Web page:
Monday, September 18, 2006

Daniel Woodrell in the NYTBR

Sam Tannenhaus and crew finally got around to reviewing Daniel Woodrell's fantastic book Winter's Bone in a review titled "Hillbilly Noir." I get the hillbilly thing (it's the Ozarks and that's what they are), but I don't understand the "noir." Some of Woodrell's previous books have read more like mysteries. I picked up my copy of the book out of the mystery new releases at my local independent. So, maybe noir applied to those, but I don't believe that a novel that is dark qualifies as noir simply because of that fact. I favor dark fiction, but I wouldn't be likely to pick up a book that was called noir.

Anyway, the reviewer David Bowman sums up:
The whole Ozark milieu is rendered so completely and expertly that Woodrell should consider changing the settings of his future novels, just as Cormac McCarthy gave up Tennessee for Mexico. Woodrell has brilliantly played out the hillbilly landscape — its weather, its wilderness, its lack of culture and its primitive tongue: grated Parmesan is “sprinkle cheese,” given names are “front names” and sanity is described as a condition in which one’s “parts are gathered.” His Old Testament prose and blunt vision have a chilly timelessness that suggests this novel will speak to readers as long as there are readers, and as long as violence is practiced more often than hope or language.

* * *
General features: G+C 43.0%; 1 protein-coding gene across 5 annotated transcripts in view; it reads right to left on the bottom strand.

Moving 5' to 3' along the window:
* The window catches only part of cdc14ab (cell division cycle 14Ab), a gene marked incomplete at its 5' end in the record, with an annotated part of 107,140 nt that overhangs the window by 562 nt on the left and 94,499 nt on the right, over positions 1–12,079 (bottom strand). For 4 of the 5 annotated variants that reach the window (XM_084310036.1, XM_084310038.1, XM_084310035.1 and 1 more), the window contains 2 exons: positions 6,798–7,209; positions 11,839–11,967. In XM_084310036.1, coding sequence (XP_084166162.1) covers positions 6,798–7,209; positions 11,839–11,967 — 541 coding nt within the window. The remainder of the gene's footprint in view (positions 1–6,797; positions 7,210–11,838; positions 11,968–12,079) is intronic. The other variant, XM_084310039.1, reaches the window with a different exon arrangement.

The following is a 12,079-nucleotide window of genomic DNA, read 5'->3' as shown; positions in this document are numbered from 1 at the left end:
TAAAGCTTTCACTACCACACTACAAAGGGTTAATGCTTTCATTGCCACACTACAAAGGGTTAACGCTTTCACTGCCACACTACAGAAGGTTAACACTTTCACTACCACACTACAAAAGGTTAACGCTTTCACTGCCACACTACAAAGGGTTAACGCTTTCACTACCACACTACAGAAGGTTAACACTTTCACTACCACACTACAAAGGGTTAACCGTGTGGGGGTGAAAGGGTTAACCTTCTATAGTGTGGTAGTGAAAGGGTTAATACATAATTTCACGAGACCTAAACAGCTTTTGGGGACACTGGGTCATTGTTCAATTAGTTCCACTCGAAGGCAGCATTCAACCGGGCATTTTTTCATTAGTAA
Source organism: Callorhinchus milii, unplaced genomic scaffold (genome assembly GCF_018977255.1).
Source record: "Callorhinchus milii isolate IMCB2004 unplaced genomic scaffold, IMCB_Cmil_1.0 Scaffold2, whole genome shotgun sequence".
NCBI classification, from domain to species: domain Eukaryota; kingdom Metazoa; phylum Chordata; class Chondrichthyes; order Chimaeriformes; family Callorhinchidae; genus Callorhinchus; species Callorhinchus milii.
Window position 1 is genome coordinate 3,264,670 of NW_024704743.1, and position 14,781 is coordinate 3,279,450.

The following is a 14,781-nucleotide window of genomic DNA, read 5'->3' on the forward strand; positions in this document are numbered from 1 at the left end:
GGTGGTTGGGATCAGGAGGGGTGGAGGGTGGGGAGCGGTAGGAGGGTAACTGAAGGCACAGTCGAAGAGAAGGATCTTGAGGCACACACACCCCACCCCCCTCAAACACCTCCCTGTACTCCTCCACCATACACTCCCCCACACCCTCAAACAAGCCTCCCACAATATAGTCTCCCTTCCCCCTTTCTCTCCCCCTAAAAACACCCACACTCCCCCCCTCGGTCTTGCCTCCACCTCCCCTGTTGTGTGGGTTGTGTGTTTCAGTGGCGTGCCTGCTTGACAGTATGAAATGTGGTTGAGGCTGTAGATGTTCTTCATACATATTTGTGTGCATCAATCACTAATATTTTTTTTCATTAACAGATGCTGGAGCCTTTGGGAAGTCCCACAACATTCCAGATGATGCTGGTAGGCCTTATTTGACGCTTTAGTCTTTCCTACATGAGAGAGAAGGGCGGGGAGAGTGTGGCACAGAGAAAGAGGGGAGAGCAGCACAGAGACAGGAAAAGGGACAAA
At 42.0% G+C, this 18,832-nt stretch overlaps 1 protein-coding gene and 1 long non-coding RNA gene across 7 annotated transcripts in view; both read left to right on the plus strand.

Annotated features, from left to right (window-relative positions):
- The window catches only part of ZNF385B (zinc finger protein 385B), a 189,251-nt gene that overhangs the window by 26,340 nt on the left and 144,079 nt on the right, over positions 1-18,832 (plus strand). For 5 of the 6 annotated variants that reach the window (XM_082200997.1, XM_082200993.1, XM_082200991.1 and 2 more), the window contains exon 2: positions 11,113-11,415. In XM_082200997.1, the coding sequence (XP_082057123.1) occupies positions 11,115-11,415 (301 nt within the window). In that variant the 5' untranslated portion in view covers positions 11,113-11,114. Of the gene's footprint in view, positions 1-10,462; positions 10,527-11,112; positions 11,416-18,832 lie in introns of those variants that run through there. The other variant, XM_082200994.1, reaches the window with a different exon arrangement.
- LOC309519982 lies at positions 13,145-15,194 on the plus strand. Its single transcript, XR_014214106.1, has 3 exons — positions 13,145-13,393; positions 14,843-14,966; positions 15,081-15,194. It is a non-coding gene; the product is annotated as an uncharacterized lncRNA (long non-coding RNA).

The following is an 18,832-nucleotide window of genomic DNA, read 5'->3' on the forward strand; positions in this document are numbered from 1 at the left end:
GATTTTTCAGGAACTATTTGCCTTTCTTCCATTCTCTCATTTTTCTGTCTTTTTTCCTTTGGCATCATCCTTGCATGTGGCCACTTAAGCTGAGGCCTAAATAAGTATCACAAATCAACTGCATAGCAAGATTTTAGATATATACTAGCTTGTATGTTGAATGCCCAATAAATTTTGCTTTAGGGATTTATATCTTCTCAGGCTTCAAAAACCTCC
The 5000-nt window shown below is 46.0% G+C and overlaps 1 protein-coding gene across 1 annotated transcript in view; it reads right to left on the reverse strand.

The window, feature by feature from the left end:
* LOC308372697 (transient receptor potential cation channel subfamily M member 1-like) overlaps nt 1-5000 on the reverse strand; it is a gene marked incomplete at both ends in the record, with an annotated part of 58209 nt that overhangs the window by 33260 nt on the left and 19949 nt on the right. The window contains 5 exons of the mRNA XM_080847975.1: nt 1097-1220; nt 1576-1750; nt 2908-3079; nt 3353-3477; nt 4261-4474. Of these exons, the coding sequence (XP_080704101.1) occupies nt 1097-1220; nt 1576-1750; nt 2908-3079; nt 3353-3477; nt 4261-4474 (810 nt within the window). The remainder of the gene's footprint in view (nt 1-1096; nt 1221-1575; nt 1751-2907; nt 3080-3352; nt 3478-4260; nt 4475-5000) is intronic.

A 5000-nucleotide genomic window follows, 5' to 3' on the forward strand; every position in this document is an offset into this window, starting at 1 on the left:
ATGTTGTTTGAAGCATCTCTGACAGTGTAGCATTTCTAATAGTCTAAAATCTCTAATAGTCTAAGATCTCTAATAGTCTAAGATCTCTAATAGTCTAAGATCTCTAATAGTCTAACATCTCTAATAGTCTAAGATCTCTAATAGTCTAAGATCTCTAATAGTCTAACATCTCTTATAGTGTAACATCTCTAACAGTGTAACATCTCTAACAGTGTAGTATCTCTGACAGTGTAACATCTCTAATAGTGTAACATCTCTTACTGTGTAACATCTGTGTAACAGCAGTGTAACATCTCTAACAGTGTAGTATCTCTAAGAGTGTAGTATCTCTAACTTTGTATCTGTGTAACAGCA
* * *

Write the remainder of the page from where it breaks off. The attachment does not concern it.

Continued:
What would Michiko have said?

1 comment:

  1. Dan Woodrell is getting better with age as with any good product,it also shows that there is culture and talent in the Ozarks,his talent is very obvious.It just might not be apparent to those who cannot look beneath the veneer of shallow typecasting ,"stay the course" go deeper into the woods and tell us more about that mystical place called The Ozarks